haunted bookshopThese books are good, clean fun.  I found several memorable quotes about reading, such as: “malnutrition of the reading faculty is a serious thing,” and “it’s a good thing to turn your mind upside down now and then, like an hour-glass, to let the particles run the other way.”  I also learned a new word, librocubicularist, which refers to a person who is fond of reading in bed.

Both books are available for free as audio downloads on Librivox, if you’d rather listen than read.

When you go to a second hand bookstore, what do you look for?  Have you ever found something you didn’t know you were seeking?


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The Zone of Interest

zoneThere are a lot of books about the Holocaust–fiction and non-fiction, diaries and philosophy, historical and cultural analysis–and so any writer of fiction who enters that territory, I think, must face a steep challenge to surprise the reader, and to challenge him or her to think more deeply about what is a very well-covered piece of the past.

The Zone of Interest accomplishes that in a remarkable way.  The story, set in a concentration camp, is billed as a love story, but I think that’s a superficial explanation.  Rather, I’d say it’s a nearly allegorical quest to understand how people react when an external moral or ethical framework is removed.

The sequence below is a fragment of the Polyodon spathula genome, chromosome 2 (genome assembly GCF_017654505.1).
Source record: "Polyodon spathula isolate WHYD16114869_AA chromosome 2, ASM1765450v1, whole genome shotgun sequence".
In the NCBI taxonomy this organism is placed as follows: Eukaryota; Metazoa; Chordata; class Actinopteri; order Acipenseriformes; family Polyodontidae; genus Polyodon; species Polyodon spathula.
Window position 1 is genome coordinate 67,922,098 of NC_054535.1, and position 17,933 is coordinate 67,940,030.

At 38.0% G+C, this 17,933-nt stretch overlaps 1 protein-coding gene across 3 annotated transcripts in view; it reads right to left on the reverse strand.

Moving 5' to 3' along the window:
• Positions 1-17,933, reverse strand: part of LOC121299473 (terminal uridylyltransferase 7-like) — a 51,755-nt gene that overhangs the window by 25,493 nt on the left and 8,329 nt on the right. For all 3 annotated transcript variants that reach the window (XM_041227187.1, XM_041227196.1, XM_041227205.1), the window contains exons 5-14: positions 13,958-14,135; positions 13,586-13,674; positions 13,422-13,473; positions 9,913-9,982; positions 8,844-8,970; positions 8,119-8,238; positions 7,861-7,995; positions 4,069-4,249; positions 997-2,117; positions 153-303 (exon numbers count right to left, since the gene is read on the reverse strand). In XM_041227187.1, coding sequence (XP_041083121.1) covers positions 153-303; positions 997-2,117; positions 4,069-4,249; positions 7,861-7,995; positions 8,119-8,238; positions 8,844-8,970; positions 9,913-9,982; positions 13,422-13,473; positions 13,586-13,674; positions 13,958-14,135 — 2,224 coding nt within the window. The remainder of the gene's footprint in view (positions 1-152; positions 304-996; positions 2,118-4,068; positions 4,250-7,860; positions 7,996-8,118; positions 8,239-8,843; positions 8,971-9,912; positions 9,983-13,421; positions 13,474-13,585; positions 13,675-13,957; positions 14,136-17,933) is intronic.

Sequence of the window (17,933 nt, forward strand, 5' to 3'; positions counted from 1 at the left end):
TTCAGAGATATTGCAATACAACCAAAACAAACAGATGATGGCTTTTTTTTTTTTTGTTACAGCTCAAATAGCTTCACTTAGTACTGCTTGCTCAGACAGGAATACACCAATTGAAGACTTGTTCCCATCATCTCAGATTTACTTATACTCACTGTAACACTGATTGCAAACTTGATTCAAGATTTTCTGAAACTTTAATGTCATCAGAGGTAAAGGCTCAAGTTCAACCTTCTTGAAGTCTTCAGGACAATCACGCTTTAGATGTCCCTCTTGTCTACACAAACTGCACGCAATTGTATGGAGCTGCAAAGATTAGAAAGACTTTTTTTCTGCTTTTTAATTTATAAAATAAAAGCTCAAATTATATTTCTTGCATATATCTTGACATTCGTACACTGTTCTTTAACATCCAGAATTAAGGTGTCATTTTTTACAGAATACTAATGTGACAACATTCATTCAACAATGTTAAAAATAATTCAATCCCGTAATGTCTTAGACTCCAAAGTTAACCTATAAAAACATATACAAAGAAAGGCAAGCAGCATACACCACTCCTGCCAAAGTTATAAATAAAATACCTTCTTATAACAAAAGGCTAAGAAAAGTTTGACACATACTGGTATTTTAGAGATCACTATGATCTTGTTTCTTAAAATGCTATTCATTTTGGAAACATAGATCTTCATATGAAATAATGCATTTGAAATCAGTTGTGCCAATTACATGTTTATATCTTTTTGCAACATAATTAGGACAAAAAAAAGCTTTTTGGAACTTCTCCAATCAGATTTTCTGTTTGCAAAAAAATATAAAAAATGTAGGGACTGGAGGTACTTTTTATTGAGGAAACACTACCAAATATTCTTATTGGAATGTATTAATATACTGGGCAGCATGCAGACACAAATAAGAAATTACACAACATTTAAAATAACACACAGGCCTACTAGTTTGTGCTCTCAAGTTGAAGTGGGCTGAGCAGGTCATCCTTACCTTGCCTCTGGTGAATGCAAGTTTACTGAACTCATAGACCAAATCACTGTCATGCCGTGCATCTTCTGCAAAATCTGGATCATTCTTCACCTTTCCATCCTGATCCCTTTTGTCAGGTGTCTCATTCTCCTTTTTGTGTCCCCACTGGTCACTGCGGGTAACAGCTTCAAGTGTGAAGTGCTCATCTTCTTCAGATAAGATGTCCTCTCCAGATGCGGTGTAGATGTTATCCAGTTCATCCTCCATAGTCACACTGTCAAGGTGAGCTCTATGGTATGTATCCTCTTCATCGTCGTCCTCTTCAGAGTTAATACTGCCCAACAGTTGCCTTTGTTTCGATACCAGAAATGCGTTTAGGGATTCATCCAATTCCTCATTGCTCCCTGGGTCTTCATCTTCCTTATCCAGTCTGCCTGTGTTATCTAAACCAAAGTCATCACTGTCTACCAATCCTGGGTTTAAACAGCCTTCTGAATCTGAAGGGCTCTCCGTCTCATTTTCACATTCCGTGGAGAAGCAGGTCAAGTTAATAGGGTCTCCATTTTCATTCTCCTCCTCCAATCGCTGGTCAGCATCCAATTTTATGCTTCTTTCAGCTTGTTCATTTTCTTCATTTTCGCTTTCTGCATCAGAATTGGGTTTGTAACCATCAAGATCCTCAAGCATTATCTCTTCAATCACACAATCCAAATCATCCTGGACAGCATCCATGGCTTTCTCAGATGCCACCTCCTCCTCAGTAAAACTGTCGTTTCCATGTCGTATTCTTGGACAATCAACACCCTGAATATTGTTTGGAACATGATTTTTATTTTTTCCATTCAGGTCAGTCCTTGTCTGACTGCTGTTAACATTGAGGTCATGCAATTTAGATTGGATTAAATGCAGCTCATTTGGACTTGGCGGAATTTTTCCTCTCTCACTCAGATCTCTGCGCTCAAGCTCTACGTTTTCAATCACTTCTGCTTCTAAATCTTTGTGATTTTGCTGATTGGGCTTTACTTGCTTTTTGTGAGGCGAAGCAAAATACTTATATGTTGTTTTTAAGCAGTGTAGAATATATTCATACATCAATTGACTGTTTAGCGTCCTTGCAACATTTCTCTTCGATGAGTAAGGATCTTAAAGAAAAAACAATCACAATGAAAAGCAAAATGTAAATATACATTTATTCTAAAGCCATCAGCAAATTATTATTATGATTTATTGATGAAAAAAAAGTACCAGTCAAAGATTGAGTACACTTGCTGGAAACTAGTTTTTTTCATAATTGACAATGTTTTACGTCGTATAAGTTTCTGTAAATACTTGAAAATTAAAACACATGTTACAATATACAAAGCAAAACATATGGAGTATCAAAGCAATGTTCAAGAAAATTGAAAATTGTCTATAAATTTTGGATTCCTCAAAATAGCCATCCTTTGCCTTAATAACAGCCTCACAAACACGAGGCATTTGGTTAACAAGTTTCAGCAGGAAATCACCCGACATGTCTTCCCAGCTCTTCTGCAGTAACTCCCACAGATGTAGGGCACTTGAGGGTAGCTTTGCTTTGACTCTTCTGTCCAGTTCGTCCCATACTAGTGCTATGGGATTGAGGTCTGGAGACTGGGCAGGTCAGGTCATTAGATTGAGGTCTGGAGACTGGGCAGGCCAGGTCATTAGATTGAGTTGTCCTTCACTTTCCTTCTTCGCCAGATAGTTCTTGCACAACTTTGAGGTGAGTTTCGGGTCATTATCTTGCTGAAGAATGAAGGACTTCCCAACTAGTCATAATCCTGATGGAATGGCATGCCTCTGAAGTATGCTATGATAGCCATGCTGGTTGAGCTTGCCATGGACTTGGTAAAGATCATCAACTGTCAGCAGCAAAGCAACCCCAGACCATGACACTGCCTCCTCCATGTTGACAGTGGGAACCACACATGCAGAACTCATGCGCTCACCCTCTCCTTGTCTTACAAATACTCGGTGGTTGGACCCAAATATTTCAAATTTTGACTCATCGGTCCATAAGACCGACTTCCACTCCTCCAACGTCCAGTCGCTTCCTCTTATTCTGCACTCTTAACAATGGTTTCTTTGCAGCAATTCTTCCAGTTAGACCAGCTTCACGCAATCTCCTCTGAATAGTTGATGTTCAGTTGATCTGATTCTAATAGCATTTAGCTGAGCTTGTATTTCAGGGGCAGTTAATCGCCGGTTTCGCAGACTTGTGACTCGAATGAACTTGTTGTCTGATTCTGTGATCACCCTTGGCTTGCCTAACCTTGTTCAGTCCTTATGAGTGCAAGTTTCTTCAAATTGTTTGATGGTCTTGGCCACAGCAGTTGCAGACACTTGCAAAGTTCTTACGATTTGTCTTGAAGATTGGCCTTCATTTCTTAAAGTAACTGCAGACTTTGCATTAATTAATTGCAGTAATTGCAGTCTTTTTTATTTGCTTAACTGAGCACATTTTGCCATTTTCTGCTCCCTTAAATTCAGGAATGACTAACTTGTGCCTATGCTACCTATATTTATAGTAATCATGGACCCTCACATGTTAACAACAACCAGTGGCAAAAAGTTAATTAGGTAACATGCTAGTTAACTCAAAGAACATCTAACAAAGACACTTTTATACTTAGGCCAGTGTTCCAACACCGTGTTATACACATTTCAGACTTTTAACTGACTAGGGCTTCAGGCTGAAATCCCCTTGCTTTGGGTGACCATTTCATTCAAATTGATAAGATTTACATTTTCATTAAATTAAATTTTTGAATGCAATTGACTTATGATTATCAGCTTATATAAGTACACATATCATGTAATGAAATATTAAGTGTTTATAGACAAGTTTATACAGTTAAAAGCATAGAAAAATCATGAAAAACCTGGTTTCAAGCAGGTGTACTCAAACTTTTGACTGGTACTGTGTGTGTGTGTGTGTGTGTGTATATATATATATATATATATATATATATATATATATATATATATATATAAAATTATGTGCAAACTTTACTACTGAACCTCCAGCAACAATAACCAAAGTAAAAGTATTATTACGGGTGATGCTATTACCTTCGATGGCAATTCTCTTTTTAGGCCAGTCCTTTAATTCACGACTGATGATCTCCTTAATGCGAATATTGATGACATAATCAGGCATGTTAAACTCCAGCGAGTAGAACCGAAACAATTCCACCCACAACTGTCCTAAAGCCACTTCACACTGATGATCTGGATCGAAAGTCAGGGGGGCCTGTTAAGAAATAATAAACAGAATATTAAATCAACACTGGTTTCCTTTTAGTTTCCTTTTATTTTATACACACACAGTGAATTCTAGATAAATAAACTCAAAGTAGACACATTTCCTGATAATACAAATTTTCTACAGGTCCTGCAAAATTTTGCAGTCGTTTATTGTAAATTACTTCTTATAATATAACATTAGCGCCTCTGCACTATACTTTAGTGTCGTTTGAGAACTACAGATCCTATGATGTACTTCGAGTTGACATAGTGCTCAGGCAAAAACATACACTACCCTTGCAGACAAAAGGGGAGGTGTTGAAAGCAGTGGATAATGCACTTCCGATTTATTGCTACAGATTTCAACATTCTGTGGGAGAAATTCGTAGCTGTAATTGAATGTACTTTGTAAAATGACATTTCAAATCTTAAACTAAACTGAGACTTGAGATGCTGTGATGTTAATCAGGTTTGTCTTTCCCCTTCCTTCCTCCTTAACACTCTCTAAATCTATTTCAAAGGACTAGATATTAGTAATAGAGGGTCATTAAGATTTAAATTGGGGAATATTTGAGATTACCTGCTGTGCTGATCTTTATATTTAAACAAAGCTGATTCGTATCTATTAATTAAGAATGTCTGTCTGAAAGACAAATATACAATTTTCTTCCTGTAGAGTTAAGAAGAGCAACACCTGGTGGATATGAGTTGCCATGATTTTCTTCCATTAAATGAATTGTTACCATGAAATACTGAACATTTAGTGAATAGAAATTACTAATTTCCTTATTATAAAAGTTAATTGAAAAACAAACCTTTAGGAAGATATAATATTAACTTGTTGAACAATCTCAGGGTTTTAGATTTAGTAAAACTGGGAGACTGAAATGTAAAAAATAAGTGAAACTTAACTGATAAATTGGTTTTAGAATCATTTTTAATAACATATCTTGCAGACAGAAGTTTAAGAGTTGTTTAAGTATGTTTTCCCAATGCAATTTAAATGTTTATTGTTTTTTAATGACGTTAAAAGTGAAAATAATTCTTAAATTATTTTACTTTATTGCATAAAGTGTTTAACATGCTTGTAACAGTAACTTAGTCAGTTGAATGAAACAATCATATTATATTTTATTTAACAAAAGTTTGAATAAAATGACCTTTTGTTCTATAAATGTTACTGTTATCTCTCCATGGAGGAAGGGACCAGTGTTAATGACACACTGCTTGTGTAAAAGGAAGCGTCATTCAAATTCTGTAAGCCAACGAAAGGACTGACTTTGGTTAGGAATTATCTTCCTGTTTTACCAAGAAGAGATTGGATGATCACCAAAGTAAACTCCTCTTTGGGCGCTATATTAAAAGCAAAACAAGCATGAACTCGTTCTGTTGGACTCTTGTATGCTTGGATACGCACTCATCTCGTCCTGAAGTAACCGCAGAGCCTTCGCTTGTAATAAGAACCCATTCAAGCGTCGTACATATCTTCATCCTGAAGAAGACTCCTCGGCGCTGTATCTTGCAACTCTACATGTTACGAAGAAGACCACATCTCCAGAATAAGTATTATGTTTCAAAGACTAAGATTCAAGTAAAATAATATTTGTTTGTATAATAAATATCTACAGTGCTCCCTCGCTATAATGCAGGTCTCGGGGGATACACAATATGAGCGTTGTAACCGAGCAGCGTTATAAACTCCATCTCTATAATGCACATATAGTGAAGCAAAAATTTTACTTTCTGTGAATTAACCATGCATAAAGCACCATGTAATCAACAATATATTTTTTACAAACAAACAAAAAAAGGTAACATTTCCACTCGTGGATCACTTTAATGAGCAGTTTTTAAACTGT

At one point in the book, the main character remarks that the German people had given up honor, freedom, truth, and other virtues, and in other passages characters remark on how traditional civil or Christian ethics have gone by the wayside.  Left without a moral framework, the author seems to say, people resort to arbitrary and ridiculous rules, and love and trust become nearly impossible.  Amis uses descriptions of life under these circumstances to renew the reader’s understanding of the Holocaust and its horror.

Simultaneously, Amis explores the question of why some people stood up to tyranny, and why so many people did not.  I thought his take on this serious philosophical question was nuanced and illuminating.  Using a rich cast of characters, Amis acknowledges that some people, left to themselves, are sadistic and cruel.  Others are simple sheep who believe whatever they hear and do what they are told.  But his real subject is the vast middle.  People who knew good and well what they were smelling even 60 miles away from a concentration camp, when the snow fell brown with ashes.  People who “went along, doing all we could to drag our feet and scuff the carpets and scratch the parquet, but we went along.”  People who saw the evil and let it go: “what, even that? Yes, that too. Let it go. Oh, let it go.”

Amis’ characters in the middle struggle with who they are in the face of Nazi Germany.  The title, which at one level is the term the Nazis use to refer to the concentration camp, takes on a deeper personal meaning.  “Under National Socialism,” one character says, “you looked in the mirror and saw your soul.  You found yourself out….who somebody really was.  That was the zone of interest.”  The main character, who at first just seems like a privileged playboy, turns out to be seriously and dangerously critical to a sabotage effort that ends the war a year earlier than might have happened otherwise.  However, after the war is over, he considers his effort in light of the fact that while he was engaged in this effort, 35,000 people were nonetheless killed at the concentration camp where he worked.